Jack Terrier was a prominent lawyer in Hudson City. A “Criminal Attorney,” his clients were a miserable mix of small time bookies, petty drug dealers, and failed thieves. A maestro of the criminal justice system, Jack would perform before nodding, complacent, if not complicit, judges many times a day. The truly virtuoso displays took place later on that evening at a local watering hole, “MacGonigles.” There, over expensive Scotch and free corned beef, judges found leniency to be its own reward. Seated on a bar stool, members of Hudson City’s Finest could be observed slapping the back of “Good Ol’ JT.” Detectives, who a few hours earlier could not remember faces, names, dates, or even the color of their own wive’s hair, would now be overheard giving blow by blow descriptions of obscure welterweight bouts of some thirty years in the past
Ah, but as Summer must invariably give way to Fall, as the golden tresses of the young lass must turn to white, all good things must come to an end! It seems that Jack MacGonigle, owner of the aforementioned tavern, and his silent partner, and also his brother-in-law, Ivan “Stash” Piskorskey, Hudson City Police Captain were the possessors of tremendous stamina. Captain Piskorskey, in addition to his duties as a peace officer, had a night job at a trucking terminal. He made a deal with the watchman to allow Jack MacGonigle to drive into the yard with a van. On a daily basis all three helped themselves to a varied assortment of freight: cameras, cans of crab meat, typewriters, Oriental rugs, and, as the official report later stated, “many other items of value.”
It’s been said that “the wheels of the gods grind extremely slowly, but they grind exceedingly fine.” If you’re caught stealing at some corner candy store, the owner will just give you the old heave-ho, an’ don’t let the door hit ya in the ass! Large businesses work differently. It takes a long time for anybody to realize that anything is amiss. Then there will be a host of claims to both the trucking outfit and to various insurance companies for the lost merchandise. When it is obvious to all that the dam has, in fact, sprung a leak, the FBI will be contacted. The Feds have their own circular set of maneuvers. They just don’t run out to the warehouse and drag some clown off to Newark. They wait. They watch. They take pictures. No arrests are made until the snare is around the whole little clique. When the FBI is sure that they know every part of the scheme, and that there will be convictions, the whole crew gets arrested at the same time.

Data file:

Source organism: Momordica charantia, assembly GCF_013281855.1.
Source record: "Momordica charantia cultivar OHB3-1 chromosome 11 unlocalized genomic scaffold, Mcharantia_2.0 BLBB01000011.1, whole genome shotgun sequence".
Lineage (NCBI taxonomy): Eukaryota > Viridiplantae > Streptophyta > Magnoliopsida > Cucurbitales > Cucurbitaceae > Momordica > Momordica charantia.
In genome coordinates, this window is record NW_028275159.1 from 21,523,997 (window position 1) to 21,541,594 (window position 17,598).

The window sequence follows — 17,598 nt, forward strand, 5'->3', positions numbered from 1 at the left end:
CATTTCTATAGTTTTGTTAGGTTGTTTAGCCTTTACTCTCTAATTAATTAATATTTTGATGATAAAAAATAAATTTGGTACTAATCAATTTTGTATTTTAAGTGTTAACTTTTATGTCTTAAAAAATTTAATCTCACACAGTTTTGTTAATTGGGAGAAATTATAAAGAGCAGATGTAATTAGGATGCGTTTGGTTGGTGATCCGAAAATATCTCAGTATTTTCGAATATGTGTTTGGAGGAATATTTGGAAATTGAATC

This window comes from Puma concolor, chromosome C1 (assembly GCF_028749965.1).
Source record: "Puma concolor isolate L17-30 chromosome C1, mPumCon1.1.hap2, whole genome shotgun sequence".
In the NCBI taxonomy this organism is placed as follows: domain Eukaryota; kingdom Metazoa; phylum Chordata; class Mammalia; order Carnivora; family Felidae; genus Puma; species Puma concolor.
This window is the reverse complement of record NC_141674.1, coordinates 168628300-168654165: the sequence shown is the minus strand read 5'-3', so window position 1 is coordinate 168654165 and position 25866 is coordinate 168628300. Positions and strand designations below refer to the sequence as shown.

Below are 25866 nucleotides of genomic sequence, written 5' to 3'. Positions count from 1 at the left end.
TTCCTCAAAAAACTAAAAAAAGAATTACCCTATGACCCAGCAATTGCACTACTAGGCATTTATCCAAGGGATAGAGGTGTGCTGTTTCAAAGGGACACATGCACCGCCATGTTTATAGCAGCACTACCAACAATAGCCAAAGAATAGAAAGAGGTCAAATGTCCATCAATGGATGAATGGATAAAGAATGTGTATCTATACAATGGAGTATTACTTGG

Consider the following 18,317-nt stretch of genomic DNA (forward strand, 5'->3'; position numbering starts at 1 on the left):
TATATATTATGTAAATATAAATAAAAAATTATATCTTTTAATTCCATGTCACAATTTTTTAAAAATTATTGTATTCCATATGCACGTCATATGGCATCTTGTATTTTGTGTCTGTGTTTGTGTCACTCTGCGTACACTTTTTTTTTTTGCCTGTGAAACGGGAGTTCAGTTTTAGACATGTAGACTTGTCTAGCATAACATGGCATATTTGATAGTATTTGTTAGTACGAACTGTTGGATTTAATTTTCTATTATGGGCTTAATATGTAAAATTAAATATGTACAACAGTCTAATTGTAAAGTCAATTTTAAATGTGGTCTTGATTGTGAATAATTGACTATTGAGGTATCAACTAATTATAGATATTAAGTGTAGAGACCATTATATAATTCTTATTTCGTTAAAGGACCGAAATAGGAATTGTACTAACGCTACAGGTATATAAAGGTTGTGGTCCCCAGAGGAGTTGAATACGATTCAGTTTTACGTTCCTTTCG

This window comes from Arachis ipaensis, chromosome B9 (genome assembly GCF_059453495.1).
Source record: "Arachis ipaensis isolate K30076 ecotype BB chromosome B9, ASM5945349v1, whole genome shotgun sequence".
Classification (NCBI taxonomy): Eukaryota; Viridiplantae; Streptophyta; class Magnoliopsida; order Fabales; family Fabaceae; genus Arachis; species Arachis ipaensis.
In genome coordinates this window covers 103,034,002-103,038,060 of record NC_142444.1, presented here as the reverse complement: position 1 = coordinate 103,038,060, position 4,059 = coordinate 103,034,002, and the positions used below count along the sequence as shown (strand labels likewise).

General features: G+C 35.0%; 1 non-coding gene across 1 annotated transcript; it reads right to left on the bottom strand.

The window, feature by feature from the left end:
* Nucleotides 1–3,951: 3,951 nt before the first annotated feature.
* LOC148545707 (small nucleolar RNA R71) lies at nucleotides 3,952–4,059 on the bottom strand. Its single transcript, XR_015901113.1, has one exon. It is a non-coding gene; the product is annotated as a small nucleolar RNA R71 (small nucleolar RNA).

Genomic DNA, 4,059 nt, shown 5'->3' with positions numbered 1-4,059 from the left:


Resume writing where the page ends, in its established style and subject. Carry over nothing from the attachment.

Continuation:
So it was here. The FBI had an agent, using an assumed identity, of course, rent an apartment directly across the street from “MacGonigles.” The premises were kept under surveillance, both by agents and by motion picture cameras, twenty-four hours a day. Appropriate listening and recording devices were installed in the walls of the bar and on both the public and private phone lines. The Feds got the pictures that they expected – Jack MacGonigle and Captain Stash Piskorskey unloading cases of goods during the dead of night. The Washington Net also caught a lot of other fish, both big and small. The FBI got pictures of Jack Terrier, accompanied by a parade of judges and police going into the bar every night. The wiretaps heard a host of “arrangements” discussed over the telephone. And the murmuring sounds that accompany counting, usually of cash, “one hundred, two hundred, three hundred….” Recordings of judges counting. Recordings of police counting. Hours and hours of it, every day.